Robert Wise has transformed the delightful Rodgers and Hammerstein musical stage production of "The Sound of Music" into a magical film in which Julie Andrews gives an endearing performance in the role of Maria, the governess.
The 20th-Fox release will be one of the movies' all-time hits, one of the all-time great pictures. It restores your faith in movies. If you sit quietly and let it take, it may also restore your faith in humanity. It does this with infectious wit, with consistent gaiety, with simple and realistic spirituality, with romance of heartbreak and heartmend. This is set against the most beautiful scenery you have seen in your life. The Sound of Music is quite a picture.
Wow, wow, and wow, what a movie, what a Masterpiece, a Musical Masterpiece, no many words to describe The Sound Of Music, just watch the movie, forget about the duration, just enjoyed it, smile with it, sad with it, angry with it, happy with it, and sing with it, The Sound Of Music is a magical of a movie, it's wonderful, so wonderful.
The Robert Wise production is a warmly pulsating, captivating drama set to the most imaginative use of the lilting R-H tunes, magnificently mounted and with a brilliant cast headed by Julie Andrews and Christopher Plummer which must strike a respondent chord at the box office.
Robert Wise's adaptation of the Rodgers and Hammerstein musical still has a little soul in its bones, with its reactionary nature tempered by Ernest Lehman's supple screenplay, and its elephantine running-time eased by a set of songs that lodge in your system like hookworms.
Though Director Robert Wise (West Side Story) has made capital of the show's virtues, he can do little to disguise its faults. In dialogue, song and story, Music still contains too much sugar, too little spice.
Miss Andrews, with her air of radiant vigor, her appearance of plain-Jane wholesomeness and her ability to make her dialogue as vivid and appealing as she makes her songs, brings a nice sort of Mary Poppins logic and authority to this role, which is always in peril of collapsing under its weight of romantic nonsense and sentiment.
A cultural icon.
This is probably one of the most iconic musical films of all time. It is not just a film, it is a reference for those who like cinema, it is a cultural landmark of indisputable value, which has been copied, parodied, praised, admired, satirized, repeated and remastigated over and over again in the cinema, in the theater, on TV, in advertising, in literature, on the radio ... It is the film that forever immortalized Julie Andrews and Christopher Plummer, two actors who made great cinematographic careers afterwards. The impact of this film on culture and cinematographic art is immense and difficult to calculate. It has become a huge box office and critical success, and is still regularly shown on TV, especially around Easter.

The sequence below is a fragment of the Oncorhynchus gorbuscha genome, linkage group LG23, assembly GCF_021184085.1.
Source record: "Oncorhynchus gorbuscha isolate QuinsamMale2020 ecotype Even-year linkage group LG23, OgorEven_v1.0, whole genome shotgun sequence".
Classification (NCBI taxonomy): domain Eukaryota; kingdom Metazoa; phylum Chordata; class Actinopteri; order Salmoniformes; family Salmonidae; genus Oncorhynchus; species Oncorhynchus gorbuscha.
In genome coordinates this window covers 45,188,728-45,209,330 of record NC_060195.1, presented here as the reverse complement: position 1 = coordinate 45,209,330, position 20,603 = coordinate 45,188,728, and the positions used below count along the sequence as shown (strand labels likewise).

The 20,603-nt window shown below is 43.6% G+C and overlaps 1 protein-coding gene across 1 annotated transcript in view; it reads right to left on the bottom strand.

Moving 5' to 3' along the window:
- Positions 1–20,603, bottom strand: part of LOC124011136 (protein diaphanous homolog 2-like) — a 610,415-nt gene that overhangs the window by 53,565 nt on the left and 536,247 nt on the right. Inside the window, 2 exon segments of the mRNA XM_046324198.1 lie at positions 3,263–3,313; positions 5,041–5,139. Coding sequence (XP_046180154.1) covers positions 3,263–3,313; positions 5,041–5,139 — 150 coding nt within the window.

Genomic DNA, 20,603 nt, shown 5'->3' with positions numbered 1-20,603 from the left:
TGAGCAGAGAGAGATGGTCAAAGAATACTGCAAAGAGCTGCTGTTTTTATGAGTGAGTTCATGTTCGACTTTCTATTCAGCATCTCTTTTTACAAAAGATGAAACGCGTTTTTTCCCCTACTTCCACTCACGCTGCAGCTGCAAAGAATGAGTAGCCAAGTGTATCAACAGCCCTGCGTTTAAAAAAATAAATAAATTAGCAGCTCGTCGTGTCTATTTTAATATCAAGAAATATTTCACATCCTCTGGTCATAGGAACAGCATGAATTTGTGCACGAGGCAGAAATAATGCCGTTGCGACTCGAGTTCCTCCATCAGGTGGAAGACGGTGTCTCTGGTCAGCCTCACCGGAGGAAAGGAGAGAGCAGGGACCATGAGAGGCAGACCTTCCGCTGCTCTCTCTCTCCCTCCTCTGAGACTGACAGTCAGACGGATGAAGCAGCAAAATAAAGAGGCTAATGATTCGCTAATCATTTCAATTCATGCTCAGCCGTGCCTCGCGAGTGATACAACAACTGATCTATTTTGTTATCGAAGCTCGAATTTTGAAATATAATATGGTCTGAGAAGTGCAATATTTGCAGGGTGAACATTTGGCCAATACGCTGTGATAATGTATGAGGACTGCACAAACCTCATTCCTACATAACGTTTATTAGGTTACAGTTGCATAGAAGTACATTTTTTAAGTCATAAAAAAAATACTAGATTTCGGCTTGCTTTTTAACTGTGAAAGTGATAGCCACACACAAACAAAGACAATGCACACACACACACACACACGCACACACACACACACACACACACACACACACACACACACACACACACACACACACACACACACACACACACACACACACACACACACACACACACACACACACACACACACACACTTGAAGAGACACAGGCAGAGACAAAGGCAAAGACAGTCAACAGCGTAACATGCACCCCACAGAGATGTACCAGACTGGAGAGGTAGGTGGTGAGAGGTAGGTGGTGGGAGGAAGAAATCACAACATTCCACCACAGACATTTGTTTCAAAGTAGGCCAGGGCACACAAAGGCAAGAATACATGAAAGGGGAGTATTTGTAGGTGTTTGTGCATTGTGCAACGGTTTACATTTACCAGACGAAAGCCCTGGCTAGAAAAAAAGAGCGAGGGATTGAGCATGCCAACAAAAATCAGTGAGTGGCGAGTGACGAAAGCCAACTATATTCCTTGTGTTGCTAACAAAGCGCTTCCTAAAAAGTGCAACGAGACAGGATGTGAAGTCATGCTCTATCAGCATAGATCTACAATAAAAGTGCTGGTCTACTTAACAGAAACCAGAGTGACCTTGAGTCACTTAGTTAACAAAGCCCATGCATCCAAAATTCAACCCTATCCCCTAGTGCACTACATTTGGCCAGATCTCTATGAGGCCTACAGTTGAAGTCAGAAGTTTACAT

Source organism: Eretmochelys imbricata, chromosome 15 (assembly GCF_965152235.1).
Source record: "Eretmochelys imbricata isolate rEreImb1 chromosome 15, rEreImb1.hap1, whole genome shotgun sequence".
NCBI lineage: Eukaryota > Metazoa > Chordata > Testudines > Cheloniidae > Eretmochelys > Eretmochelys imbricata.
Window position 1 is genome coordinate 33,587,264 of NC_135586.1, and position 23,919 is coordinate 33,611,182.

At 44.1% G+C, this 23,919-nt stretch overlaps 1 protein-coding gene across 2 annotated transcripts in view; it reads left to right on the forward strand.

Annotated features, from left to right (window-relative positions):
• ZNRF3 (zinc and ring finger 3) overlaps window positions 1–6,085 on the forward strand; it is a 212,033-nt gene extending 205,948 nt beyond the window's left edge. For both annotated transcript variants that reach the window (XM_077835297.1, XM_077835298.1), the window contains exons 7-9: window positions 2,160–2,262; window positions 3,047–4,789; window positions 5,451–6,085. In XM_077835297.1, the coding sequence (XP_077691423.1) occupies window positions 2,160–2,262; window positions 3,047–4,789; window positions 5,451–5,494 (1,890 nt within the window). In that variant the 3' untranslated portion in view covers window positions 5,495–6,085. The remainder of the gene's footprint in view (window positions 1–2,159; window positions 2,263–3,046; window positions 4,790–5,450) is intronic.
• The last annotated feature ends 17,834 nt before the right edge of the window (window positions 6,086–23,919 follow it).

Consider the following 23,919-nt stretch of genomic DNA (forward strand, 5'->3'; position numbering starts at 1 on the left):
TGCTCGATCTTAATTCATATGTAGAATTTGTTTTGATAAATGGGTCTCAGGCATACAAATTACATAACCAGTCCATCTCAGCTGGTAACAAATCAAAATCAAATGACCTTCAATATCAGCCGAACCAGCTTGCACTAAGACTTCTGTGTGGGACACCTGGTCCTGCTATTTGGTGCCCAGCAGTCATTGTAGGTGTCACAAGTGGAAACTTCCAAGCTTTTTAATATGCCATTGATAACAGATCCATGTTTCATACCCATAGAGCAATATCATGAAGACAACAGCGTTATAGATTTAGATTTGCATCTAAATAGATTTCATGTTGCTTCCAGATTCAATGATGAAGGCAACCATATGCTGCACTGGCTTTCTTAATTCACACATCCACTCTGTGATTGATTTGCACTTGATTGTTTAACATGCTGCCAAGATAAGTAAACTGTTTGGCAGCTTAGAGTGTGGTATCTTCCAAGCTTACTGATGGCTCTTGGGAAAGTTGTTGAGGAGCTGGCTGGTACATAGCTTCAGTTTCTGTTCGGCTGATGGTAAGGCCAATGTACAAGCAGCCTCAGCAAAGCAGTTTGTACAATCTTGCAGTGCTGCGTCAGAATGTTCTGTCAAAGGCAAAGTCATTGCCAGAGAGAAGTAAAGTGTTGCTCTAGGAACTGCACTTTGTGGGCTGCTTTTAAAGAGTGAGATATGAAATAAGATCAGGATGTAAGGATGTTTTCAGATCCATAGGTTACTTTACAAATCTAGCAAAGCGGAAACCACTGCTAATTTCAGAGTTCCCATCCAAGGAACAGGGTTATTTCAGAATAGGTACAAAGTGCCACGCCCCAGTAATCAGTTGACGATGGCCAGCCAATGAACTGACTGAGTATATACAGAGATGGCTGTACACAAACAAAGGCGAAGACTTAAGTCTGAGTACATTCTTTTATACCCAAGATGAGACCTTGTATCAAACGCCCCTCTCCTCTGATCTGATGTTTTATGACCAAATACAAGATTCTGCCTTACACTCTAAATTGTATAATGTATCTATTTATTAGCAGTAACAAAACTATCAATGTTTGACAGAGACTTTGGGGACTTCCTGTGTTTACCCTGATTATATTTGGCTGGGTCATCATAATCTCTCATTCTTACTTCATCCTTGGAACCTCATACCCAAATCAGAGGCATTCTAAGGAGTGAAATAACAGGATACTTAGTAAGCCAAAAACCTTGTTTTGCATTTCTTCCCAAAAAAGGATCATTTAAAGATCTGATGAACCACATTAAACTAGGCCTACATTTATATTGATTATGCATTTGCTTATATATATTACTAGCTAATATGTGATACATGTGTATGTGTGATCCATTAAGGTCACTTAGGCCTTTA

The story of the film, based on real events and a family that exists in real life, couldn't be sweeter and is known to most people, so I think it is very difficult to spoil here: a young novice is sent to a mansion in an Austrian aristocrat, a former naval officer from the First World War, as the tutor of his seven children. The cheerful and understanding way she presents conquers the little ones and ends up, in time, also conquering the rigid military, for whom discipline was fundamental. All of this happens, however, in the late Thirties, with Austria on the verge of annexation by the Third Reich. Captain Von Trapp's exacerbated nationalism will eventually conflict with the new order of things and motivate the family to flee.
The film is dominated by Julie Andrews. She is great in every way and does everything in an almost perfect way. Not to mention he has a beautiful voice and sings very well. Children are equally good and do everything very well, especially Charmian Carr and Kym Karath. Plummer is impeccable and makes an excellent pair with Andrews. Good dialogues help. In the secondary cast, I would highlight the good performance of Peggy Wood and Richard Haydn.
At a technical level, the excellent choice of filming locations, all or almost all in the Salzburg region in Austria, stands out. It doesn't matter the reality here. The film did not seek to be a documentary about the real Trapp family and therefore did not want to go to the real places where everything happened, but wanted to tell a story with glamor, with sweetness, based on their lives. And the film uses very beautiful and charming places to acquire great visual beauty. But even more interesting are the songs in the film. Almost all of them are worthy of memory and can be heard very easily, but I would especially highlight the title song "Sound of Music", as well as "So Long, Farewell", "How to Solve a Problem like Maria", "Edelweiss" and "Sixteen going on Seventeen". They are incredible.
Nominated for ten Oscars, he won five statuettes (Best Film, Best Director, Best Sound, Best Edition and Best Adapted Soundtrack), but the best award will certainly be the status of cultural icon that he has acquired over time.
This is a reasonably fun musical. Its well known for being a classic and certainly I was aware of most of the songs, from mentions/references on TV shows and the like. I quite liked the cinematography towards the start and its a fairly pleasant watch I suppose but I did feel it went on a bit too long and I also felt unconvinced by how long it took into the plot for the obvious **** Germany issue to be brought up, given its set in late 1930s Austria. The songs are relatively catchy I suppose but it was a bit too 'chocolate box soppy' for my personal preference. Its a light and somewhat enjoyable watch, which I can understand why some people may really like but its no more than an ok watch for me personally, hence my rating. I would only recommend it if your interested in it as a historical/musical period drama watch.